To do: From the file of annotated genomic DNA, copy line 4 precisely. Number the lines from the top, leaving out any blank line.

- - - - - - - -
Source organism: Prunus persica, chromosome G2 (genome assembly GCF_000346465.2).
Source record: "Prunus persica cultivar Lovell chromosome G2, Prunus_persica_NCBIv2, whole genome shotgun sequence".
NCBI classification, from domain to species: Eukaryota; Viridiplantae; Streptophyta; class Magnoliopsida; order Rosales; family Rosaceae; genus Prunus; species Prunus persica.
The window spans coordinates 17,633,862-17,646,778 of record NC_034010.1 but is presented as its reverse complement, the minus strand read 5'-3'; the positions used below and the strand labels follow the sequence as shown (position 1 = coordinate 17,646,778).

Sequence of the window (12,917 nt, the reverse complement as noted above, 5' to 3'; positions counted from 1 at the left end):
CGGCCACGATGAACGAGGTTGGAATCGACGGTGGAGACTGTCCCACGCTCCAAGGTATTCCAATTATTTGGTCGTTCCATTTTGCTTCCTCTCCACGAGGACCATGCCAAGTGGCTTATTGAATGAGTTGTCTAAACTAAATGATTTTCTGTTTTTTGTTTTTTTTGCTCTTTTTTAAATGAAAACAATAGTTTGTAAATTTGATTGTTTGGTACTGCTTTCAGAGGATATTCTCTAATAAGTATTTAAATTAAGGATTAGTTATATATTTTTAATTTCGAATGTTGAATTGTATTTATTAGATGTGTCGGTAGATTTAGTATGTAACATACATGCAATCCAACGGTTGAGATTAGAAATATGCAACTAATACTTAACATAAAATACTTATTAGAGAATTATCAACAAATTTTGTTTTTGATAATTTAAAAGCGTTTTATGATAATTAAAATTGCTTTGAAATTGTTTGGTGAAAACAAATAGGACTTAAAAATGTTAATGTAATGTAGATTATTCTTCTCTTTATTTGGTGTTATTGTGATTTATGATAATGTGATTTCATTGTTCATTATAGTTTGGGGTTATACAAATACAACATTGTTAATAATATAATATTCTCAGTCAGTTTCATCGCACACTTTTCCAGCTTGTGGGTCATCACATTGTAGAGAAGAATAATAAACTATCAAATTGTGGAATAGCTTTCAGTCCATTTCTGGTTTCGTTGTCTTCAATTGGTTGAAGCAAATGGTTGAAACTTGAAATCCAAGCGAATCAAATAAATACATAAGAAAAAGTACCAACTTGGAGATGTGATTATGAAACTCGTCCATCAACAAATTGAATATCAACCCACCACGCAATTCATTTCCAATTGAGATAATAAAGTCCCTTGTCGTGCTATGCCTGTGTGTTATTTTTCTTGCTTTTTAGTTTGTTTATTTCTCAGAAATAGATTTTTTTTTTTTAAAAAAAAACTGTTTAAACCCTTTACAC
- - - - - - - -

The window spans coordinates 17,633,862-17,646,778 of record NC_034010.1 but is presented as its reverse complement, the minus strand read 5'-3'; the positions used below and the strand labels follow the sequence as shown (position 1 = coordinate 17,646,778).